Whenever I walk into an Ikea store I am on the verge of suffocation. Lots of people. Lots of stuff. Lots of people piling lots of stuff onto trolleys. Some useful stuff like bedding. Some less obviously useful items (weird looking soft toys, scented candles etc.).
Now, before someone accuses me of being an hypocrite or a snob, I have to come clean and disclose the fact that I have shopped in Ikea in the past. I am also certain that I will buy more items from the Swedish brand in the coming months.
Ikea, my organic coffee supplier
For one thing, I buy organic coffee from Ikea. At £1.90 a packet, it's the cheapest organic coffee I have ever found in the UK. And because I live 15 minutes away by foot from Ikea Wembley I can go there with the sole purpose of buying organic coffee from Ikea. Living so close from the North Circular Road does come with some tangible upsides. (Don't be jealous.)
A minimalist nightmare
So what's my problem with Ikea? When you are trying to reduce the amount of objects in your life, walking into Ikea is a profoundly sadomasochist act. Every opportunity is good to try to sell you some kind of storage, for example. If you want to recycle your waste, apparently, you need a countless number of shiny plastic boxes. Also, most of the things are so cheap that you don't think long and hard about your purchases.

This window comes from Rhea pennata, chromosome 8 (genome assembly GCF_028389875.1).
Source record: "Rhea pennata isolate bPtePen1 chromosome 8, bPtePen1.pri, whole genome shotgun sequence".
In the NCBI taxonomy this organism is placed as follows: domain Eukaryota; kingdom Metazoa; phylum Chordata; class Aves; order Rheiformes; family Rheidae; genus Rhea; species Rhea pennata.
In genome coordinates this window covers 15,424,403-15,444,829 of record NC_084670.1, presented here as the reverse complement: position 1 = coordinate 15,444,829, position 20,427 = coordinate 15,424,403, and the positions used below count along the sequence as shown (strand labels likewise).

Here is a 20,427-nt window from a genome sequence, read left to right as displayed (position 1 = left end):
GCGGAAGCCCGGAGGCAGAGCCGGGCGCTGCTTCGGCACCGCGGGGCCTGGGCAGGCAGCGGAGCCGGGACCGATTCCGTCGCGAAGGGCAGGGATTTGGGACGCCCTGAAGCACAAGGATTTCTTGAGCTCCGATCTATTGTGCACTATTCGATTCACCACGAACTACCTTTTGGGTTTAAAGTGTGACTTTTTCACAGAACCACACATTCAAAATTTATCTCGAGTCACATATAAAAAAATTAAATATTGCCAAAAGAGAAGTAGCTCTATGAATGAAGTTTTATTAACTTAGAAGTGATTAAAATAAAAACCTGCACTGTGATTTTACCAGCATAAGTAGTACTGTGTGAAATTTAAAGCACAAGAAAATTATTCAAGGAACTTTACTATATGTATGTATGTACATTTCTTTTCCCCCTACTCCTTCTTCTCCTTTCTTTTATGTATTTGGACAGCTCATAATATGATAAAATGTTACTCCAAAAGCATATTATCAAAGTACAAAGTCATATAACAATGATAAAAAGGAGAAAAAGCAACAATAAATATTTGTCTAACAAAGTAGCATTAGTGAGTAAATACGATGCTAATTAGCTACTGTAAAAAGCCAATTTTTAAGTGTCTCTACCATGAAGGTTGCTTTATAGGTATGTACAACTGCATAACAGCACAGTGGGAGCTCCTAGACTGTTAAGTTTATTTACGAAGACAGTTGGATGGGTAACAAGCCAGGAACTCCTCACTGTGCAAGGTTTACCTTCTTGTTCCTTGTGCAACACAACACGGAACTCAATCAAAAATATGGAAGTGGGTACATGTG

The good news is that in the near future I may be able to walk into an Ikea store with a smile upon my face. Steve Howard, Ikea's head of sustainability, thinks that we may have reached "peak stuff". "We will be increasingly building a circular Ikea where you can repair and recycle products", he said during a debate organised by the Guardian Sustainable Business.
The Guardian thinks that Howard made a big mistake by being so honest and saying something contrary to Ikea's interests. I know that, being a bit obsessed with recycling and the circular economy, I am inevitably biased. However, I don't think that Steve Howard had a oops moment at all during this debate. This message is consistent with last Christmas' IKEA advert released in Spain (click here). Also, the blog IKEAHackers was created in 2006 and has encountered a huge success (click here for the story behind it). So maybe it's time for IKEA to catch-up with the upcycling and DIY trends.
The surge of upcycling & DIY spaces
Across the Channel, in France there are more and more spaces offering people the opportunity to create their own furniture. DIY stores Leroy Merlin has opened a TechShop in the outskirts of Paris last November. It's a 2000 square meter space where you can go and use all sorts of equipment under the supervision of a team of specialist makers. And it's not just a French phenomenon. Type "upcycling" on Twitter and Instagram to get an idea about how popular this trend is becoming. In London 5 community reuse spaces have been recently created in order to reduce fly-tipping.
In short, I think it would just make business sense for Ikea to follow suit. Can I suggest to use Ikea Wembley to give the upcycling space a trial? I promise to be there on the first day of opening. The book shelves that I have had for the last ten years could do with a spot of upcycling, even though I got them for free when I was a student in Lille...
Have you ever "hacked" some IKEA furniture? Do you think it's a good idea for furniture shops to create upcycling and DIY spaces? Let me know your thoughts.